Master of the Universe

He-Man

“Whoa, that’s awesome.”

Mom watched me put together the final pieces of Snake Mountain, my big gift for Christmas, together in the corner of the living room. There was wrapping paper scattered everywhere. The other kids all had some of their new Christmas gifts off in some corner of the house, where they were playing. It was weird to hear her say the word ‘awesome’, a word I associated with kids, not parents. At least she didn’t say rad, or tubular. (When she was a kid, she probably would have felt the same way if she’d heard her mother say ‘keen’, ‘neat-o’, ‘swell’, or ‘groovy, baby.’)

“Yeah, I’m pretty excited about it.” I could set Snake Mountain against the wall in my room, opposite from Castle Grayskull, the craggy space where He-Man lived with his allies in EterniaSnake Mountain was for the villains, the ones working for Skeletor. I could already picture the epic adventures between the heroes and the villains that would take place. The two castles would line the different walls of my room, which I had divided into areas for the characters to play in. On the far wall were the tar pits and the mountains, in the center were thick forests. Outside the room, in different areas of the house, were other places for the characters to adventure. And outside each castle were some of the vehicles the heroes and villains used to fight each other, including a bizarre helicopter with a ghost face, and a huge spider with jagged red legs for the villains; the bad guys had the coolest looking vehicles anyway.

I toggled the different features of the new headquarters. There was a trapdoor that could be triggered, to send the heroes plunging downward. There was even a snake-headed microphone, battery-powered, that I could speak into as if I was Skeletor himself, one that would alter my voice to something deep and monstrous. I picked it up to practice.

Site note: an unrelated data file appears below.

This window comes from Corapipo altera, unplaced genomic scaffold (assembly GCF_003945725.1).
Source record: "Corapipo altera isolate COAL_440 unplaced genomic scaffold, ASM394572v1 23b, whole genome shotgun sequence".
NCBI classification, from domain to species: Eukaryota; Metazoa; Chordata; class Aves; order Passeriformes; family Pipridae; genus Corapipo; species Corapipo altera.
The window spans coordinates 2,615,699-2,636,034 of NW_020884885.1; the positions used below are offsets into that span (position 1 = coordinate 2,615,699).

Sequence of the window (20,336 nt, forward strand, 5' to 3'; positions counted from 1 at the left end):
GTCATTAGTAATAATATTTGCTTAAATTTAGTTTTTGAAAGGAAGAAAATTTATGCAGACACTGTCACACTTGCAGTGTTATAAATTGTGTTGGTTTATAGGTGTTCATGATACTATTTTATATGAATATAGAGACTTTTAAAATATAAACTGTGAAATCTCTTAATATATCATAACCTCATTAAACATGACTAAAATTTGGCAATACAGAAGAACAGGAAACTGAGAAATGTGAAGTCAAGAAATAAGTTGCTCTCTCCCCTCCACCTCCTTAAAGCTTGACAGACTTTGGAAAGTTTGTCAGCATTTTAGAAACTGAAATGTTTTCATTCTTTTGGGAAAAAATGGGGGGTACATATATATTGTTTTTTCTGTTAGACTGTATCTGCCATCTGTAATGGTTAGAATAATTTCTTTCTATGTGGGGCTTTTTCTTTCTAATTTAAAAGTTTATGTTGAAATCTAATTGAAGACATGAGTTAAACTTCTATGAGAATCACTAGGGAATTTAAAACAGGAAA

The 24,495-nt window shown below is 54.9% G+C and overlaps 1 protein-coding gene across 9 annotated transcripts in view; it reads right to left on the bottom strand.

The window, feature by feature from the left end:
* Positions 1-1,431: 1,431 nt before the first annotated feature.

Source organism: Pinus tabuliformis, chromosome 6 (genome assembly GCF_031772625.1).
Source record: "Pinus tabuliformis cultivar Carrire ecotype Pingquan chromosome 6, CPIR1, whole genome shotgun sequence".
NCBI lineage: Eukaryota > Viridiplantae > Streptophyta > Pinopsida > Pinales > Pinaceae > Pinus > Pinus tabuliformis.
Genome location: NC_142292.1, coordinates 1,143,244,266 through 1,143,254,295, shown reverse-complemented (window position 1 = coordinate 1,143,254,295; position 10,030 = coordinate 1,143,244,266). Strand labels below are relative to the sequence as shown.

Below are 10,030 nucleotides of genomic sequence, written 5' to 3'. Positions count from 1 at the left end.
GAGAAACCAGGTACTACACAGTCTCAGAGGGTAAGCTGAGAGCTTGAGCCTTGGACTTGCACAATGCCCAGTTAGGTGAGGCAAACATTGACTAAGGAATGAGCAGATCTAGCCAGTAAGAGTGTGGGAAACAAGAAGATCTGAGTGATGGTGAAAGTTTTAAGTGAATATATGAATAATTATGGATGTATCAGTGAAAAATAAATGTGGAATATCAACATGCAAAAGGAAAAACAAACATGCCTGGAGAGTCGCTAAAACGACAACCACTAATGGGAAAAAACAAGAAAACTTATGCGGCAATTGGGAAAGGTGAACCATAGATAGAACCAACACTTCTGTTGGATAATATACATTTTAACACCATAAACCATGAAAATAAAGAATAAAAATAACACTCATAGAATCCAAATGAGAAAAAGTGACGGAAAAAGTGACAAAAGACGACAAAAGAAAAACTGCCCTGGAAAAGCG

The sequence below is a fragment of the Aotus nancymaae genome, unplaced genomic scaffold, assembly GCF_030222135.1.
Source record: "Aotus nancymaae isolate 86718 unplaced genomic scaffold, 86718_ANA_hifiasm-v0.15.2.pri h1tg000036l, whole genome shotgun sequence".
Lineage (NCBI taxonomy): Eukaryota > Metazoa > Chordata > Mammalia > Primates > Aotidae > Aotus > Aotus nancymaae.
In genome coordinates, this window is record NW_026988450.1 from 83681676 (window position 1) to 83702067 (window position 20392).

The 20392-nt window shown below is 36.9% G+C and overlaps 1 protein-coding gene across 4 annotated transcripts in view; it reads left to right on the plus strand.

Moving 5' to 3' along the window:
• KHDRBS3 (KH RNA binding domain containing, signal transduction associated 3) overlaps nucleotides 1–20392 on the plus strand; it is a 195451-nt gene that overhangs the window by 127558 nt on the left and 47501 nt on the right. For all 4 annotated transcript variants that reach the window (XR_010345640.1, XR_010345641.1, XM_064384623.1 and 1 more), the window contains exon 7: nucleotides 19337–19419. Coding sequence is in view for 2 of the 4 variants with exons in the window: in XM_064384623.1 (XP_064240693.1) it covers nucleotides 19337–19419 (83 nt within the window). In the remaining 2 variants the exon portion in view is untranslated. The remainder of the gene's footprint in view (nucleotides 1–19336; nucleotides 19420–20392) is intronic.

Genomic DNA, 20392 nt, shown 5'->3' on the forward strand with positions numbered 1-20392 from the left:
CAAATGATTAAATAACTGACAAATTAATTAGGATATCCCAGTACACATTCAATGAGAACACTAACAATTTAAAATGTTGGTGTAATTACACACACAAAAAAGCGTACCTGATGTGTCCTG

“You’ll never get out alive, He-Man!” I tried the same phrase again, but this time in Skeletor’s high-pitched nasal sneer. “You’ll never get out alive, He-Man!”

My mother clapped her hands in enjoyment, hearing the cool sound effects. “You’re going to have so much fun with this!” She was right, I would.

I wouldn’t say it directly, but I knew there was no Santa Claus. After all, I was ten years old. So I knew she had personally sacrificed a lot to bring me such a nice gift for Christmas. After all, she had to buy gifts for seven children on a limited income. I would definitely make this castle a big part of my play. In fact, I already had an adventure lined up, when Skeletor could reveal to the heroes that he had constructed a massive headquarters to operate out of. They had been living in caves before this, and some of his henchmen were not happy.

Mom carried a list in her purse for whenever she took a trip or spent a day out shopping. I updated the list a few times a year, when they released new characters of the Masters of the Universe toy-line. On special days, maybe once a month or so, she would buy me one of the five dollar action figures, then cross the name off her list. I loved having new characters to add to my ongoing toy adventures. Each new face brought new rivalries, new alliances,  new points of drama to inject into the game. He-Man always won, of course, but it was the how he got there that made the game so much fun.

Lately, Evil-Lyn had been using magic to trick heroes to fighting each other in a giant arena, and forcing He-Man and Battle-Cat to watch in a cage, unable to help their allies. The villains lined the seats, watching and cheering. Fist-O, who had a giant metal fist, had just defeated Buzz-Off, the bee-man, and Moss-Man, the man made out of plant matter, had fallen to Man-At-Arms, the weapons expert. I already had it planned out, how He-Man’s most underestimated allies, Teela (a girl who was the captain of the guard, one who basically just reminded me of Princess Leia) and Orko (a clumsy magician that looked like a ghost and who always messed up his spells wit hilarious consequences) would end up saving the day by defeating Evil-Lyn, then the Sorceress, the magic woman who could turn into a screeching falcon, the one who lived in Castle Grayskull, could heal the heroes, who would then turn on the armies of Skeletor. I had been playing this storyline out for several days, keeping notes in a notebook, content to play it out and having a blast along the way. I could play before school, leave the characters laid out and pick up right where I left off when I got home.